VK: How do you think about presenting your hypothesis/outcomes once you have reached a solution/finding?
SD: Following a systematic way to build out the project helps in reducing the extra effort in presenting it. I work on Jupyter Notebooks mostly which could be presented as slides at any given point. The framework for presenting the outcomes is:
- Problem Statement
- Value Proposition
- Assumptions made
- Interesting insights from exploratory analysis (in the form of visualizations / aggregations/stats ).
- Explanation of the model predictions ( if a predictive model was built ).
- Examples of False Positives / False Negatives and strategies on how those could be reduced in the next iteration (depending on the business use-case).
- Future considerations.
VK: What is the role of intuition in your day to day job and in making big decisions at work?
SD: Intuition helps you in estimating the effort required to solve a particular problem. Sometimes building an application might seem simple. However, intuition might help you gauge the effort required to manage the application at scale. Intuition also helps in anticipating problems that might arise in future due to the decisions taken in present time. It only gets better with experience, so I brainstorm with my colleagues (who are more experienced than me) before making big decisions. This helps me in seeing things from different perspectives.
VK: In your opinion what is the ideal Organizational placement for a data team?
SD: A data team should report directly to the CEO and work closely with the product and engineering teams. It’s important for the data team (more than any other team) to be aligned with the vision of the company. To put things into perspective, there might not be any data to begin with. Having data science at the centre of a product helps in deciding the automation/intelligence plans early on. This helps in prioritizing the pipeline in such a way that when we’ll have enough data, we’ll make proper use of it.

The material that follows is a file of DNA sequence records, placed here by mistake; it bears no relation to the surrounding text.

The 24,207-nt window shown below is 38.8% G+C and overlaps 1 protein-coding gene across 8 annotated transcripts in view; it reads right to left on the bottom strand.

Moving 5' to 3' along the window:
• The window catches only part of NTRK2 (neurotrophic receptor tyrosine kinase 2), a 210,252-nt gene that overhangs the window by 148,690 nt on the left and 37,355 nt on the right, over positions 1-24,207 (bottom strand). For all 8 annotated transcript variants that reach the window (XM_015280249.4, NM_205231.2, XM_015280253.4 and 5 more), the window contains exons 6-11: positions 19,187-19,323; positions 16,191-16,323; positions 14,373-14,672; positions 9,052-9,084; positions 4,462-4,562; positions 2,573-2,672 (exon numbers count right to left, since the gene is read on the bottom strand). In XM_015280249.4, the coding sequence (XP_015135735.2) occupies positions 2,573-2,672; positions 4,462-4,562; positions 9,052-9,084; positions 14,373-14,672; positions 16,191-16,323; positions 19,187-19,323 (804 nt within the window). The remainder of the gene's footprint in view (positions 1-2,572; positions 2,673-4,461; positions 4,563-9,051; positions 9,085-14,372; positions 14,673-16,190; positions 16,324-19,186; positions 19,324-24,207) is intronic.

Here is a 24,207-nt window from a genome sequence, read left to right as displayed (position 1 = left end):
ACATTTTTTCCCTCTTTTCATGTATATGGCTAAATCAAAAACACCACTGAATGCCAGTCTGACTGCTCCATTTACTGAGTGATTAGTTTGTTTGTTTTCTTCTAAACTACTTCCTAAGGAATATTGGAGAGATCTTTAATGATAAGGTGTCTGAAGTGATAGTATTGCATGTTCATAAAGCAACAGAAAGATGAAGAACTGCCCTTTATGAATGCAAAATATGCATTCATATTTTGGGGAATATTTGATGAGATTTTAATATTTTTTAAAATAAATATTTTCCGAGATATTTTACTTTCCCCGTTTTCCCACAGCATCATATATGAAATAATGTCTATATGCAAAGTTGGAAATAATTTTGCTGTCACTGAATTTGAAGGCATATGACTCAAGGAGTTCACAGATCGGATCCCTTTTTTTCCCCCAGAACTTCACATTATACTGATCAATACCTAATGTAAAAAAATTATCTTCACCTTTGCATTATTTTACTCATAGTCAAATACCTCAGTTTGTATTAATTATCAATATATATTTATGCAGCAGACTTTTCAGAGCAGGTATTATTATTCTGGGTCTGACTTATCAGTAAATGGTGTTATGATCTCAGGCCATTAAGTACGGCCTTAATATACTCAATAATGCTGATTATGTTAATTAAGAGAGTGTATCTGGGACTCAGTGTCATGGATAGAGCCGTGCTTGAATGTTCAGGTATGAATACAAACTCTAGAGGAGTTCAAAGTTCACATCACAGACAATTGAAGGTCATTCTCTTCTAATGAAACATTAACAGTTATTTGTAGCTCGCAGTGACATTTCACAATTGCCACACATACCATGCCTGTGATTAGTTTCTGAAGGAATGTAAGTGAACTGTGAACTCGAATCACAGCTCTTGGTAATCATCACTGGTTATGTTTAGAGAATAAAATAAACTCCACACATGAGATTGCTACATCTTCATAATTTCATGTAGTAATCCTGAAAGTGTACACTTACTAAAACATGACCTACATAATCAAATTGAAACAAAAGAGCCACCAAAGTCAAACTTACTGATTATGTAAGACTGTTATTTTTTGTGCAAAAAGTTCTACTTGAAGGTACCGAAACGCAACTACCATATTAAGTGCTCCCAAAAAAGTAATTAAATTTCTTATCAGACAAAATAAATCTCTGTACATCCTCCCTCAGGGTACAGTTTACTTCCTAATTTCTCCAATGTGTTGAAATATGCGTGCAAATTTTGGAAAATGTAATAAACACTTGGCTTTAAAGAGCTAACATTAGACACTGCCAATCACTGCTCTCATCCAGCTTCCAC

VK: If you could redo your career today, what would you do?
SD: I would read up more on Statistics (Bayesian & Frequentist) and Linear Algebra. There are plenty of new ideas in Machine Learning expressed in research papers. Having a strong mathematics foundation would help me understand the intuition behind and in reproducing the ideas.
VK: What are your filters to reduce bias in an experiment?
SD: I use stratified sampling to divide my dataset into train/validate/test sets so that the samples in each set are proportional to the distribution of sub-groups in the original dataset. Boosting techniques also help reduce bias.
VK: When you hire Data Scientists or Data Engineers or ML Engineers what are the top three technical/non — technical skills you are looking for?
SD: If I had to hire a Data Scientist, top 3 skills that I am looking for would be:
- Strong Problem Solving/Coding skills.
- Strong statistical foundations.
- Good communication skills — Ability to explain concepts at various levels of abstraction, depending on the audience.
For Data Engineer/ML Engineers, point (2) is good to have whereas, (1) and (3) are must-haves.
I would like to work with people whose skill sets are diverse in nature. Having a curious nature helps, as this makes sure that you get to learn from each other on a day-to-day basis.
VK: What online blogs/people do you follow for getting advice/ learning more about DS?
SD: I read a lot on Arxiv. It’s the best resource for staying up-to-date on the advancement of the field.
Reading kaggle kernels help me in learning ways of analysing diverse datasets.
Datatau, KDnuggets, Reddit ( /r/MachineLearning, /r/DataScience, etc ) also helps in discovering latest resources/tutorials about the field.
People can follow Saikat’s work on his website: http://saikatkumardey.com